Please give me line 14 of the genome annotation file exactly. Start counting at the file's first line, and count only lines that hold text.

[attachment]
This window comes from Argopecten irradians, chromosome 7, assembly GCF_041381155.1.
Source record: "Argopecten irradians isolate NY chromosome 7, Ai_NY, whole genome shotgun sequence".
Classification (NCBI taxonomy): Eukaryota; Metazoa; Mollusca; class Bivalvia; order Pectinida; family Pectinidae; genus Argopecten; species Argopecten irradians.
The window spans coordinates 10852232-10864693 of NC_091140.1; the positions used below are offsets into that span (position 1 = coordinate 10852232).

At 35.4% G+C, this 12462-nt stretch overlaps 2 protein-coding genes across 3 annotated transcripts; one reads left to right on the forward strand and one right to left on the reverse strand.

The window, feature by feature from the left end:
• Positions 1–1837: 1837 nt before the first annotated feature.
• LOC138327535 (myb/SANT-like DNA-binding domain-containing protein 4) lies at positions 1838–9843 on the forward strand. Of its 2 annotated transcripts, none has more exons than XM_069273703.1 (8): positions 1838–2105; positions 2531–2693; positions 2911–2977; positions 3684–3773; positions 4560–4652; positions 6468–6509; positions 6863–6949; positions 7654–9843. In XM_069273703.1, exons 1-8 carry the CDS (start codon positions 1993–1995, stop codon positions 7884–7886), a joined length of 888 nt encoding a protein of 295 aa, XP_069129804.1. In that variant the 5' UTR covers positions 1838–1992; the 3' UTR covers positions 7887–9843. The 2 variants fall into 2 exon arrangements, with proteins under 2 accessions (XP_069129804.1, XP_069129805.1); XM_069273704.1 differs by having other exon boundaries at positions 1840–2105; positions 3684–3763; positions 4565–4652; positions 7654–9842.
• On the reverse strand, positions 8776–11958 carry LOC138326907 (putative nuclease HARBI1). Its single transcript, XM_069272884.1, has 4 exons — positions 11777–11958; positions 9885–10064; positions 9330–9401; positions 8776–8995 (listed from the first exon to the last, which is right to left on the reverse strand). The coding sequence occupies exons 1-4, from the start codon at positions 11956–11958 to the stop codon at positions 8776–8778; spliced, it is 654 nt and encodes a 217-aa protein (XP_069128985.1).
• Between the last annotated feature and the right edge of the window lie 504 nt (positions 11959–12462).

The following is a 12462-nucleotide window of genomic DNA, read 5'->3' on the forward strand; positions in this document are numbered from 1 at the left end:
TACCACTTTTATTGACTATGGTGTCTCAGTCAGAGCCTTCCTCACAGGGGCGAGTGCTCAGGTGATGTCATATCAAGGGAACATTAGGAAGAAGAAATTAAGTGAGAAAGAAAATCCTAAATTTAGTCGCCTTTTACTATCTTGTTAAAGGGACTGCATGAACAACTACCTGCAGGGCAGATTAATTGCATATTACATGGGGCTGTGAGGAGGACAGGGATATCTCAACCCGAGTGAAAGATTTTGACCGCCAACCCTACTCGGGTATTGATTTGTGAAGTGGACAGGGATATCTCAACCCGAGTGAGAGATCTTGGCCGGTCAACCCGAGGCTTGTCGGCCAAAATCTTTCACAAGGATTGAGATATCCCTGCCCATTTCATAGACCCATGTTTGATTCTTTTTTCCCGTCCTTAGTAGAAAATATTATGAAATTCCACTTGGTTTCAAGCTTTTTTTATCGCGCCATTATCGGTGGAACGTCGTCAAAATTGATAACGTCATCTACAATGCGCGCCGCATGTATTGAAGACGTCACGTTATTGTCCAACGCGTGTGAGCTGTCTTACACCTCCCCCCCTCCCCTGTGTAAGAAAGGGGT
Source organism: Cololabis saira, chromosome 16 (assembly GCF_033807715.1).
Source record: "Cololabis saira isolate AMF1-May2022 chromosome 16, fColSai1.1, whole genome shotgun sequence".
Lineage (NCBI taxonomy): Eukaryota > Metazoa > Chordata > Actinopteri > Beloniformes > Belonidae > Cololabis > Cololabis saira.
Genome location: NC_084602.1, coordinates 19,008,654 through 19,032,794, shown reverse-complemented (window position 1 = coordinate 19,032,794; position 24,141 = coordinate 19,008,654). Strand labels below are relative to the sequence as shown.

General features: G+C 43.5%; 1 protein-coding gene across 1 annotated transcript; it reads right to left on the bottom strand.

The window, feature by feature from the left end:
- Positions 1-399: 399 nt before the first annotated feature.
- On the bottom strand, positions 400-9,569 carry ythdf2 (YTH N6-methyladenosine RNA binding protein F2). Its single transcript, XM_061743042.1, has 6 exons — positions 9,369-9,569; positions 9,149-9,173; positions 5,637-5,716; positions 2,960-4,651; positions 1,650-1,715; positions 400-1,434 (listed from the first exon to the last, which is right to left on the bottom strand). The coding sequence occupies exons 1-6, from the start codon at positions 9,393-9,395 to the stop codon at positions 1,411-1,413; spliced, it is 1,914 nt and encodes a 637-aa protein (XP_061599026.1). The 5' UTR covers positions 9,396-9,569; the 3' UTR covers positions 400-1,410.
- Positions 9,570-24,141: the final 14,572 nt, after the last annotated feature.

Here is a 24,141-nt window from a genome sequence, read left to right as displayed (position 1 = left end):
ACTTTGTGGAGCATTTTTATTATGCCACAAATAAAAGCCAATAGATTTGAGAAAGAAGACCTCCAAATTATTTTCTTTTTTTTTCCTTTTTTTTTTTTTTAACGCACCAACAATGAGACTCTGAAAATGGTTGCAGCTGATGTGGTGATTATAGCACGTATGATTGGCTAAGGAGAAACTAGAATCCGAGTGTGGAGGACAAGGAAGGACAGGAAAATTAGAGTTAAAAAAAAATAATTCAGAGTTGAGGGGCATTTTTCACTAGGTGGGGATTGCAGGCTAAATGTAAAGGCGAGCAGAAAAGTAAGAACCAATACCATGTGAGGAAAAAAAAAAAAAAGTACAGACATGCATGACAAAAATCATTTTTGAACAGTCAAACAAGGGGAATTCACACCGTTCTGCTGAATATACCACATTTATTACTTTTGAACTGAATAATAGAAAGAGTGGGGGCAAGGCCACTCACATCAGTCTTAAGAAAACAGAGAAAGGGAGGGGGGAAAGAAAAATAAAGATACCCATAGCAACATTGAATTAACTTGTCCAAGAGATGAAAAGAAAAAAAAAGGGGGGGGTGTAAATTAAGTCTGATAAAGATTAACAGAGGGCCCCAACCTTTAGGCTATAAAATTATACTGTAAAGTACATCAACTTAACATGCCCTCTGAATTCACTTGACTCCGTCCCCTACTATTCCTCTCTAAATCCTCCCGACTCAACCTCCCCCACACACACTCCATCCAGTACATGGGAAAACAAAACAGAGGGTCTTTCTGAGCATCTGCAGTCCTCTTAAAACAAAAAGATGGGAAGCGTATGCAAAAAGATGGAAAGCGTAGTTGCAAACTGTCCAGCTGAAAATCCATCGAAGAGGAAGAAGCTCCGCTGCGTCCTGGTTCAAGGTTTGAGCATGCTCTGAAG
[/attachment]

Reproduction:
Source record: "Cololabis saira isolate AMF1-May2022 chromosome 16, fColSai1.1, whole genome shotgun sequence".